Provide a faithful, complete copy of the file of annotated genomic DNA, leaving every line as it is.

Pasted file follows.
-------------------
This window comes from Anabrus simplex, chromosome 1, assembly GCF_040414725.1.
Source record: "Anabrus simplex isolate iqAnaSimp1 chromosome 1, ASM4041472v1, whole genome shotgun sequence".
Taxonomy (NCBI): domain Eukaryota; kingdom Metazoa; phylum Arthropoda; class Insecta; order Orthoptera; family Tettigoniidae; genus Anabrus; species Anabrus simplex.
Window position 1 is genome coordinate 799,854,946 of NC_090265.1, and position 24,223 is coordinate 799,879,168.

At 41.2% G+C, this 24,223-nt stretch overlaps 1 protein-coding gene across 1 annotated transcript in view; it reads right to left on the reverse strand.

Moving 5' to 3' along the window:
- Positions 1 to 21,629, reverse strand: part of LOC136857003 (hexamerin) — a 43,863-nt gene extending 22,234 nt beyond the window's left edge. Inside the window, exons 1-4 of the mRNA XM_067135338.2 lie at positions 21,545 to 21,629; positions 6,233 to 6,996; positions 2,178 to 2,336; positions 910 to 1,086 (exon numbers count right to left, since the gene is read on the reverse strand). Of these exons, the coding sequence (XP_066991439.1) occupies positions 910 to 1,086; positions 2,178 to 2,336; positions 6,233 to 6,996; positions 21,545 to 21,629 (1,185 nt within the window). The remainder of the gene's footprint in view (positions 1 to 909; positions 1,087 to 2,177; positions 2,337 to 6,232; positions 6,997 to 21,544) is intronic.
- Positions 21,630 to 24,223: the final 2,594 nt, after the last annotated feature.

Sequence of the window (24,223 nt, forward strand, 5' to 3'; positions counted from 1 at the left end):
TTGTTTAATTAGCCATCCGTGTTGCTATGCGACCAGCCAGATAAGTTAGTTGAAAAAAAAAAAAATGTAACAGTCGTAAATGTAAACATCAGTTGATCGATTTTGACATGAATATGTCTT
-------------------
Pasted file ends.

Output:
This window comes from Anabrus simplex, chromosome 1, assembly GCF_040414725.1.
Source record: "Anabrus simplex isolate iqAnaSimp1 chromosome 1, ASM4041472v1, whole genome shotgun sequence".
Taxonomy (NCBI): domain Eukaryota; kingdom Metazoa; phylum Arthropoda; class Insecta; order Orthoptera; family Tettigoniidae; genus Anabrus; species Anabrus simplex.
Window position 1 is genome coordinate 799,854,946 of NC_090265.1, and position 24,223 is coordinate 799,879,168.

At 41.2% G+C, this 24,223-nt stretch overlaps 1 protein-coding gene across 1 annotated transcript in view; it reads right to left on the reverse strand.

Moving 5' to 3' along the window:
- Positions 1 to 21,629, reverse strand: part of LOC136857003 (hexamerin) — a 43,863-nt gene extending 22,234 nt beyond the window's left edge. Inside the window, exons 1-4 of the mRNA XM_067135338.2 lie at positions 21,545 to 21,629; positions 6,233 to 6,996; positions 2,178 to 2,336; positions 910 to 1,086 (exon numbers count right to left, since the gene is read on the reverse strand). Of these exons, the coding sequence (XP_066991439.1) occupies positions 910 to 1,086; positions 2,178 to 2,336; positions 6,233 to 6,996; positions 21,545 to 21,629 (1,185 nt within the window). The remainder of the gene's footprint in view (positions 1 to 909; positions 1,087 to 2,177; positions 2,337 to 6,232; positions 6,997 to 21,544) is intronic.
- Positions 21,630 to 24,223: the final 2,594 nt, after the last annotated feature.

Sequence of the window (24,223 nt, forward strand, 5' to 3'; positions counted from 1 at the left end):
TTGTTTAATTAGCCATCCGTGTTGCTATGCGACCAGCCAGATAAGTTAGTTGAAAAAAAAAAAAATGTAACAGTCGTAAATGTAAACATCAGTTGATCGATTTTGACATGAATATGTCTT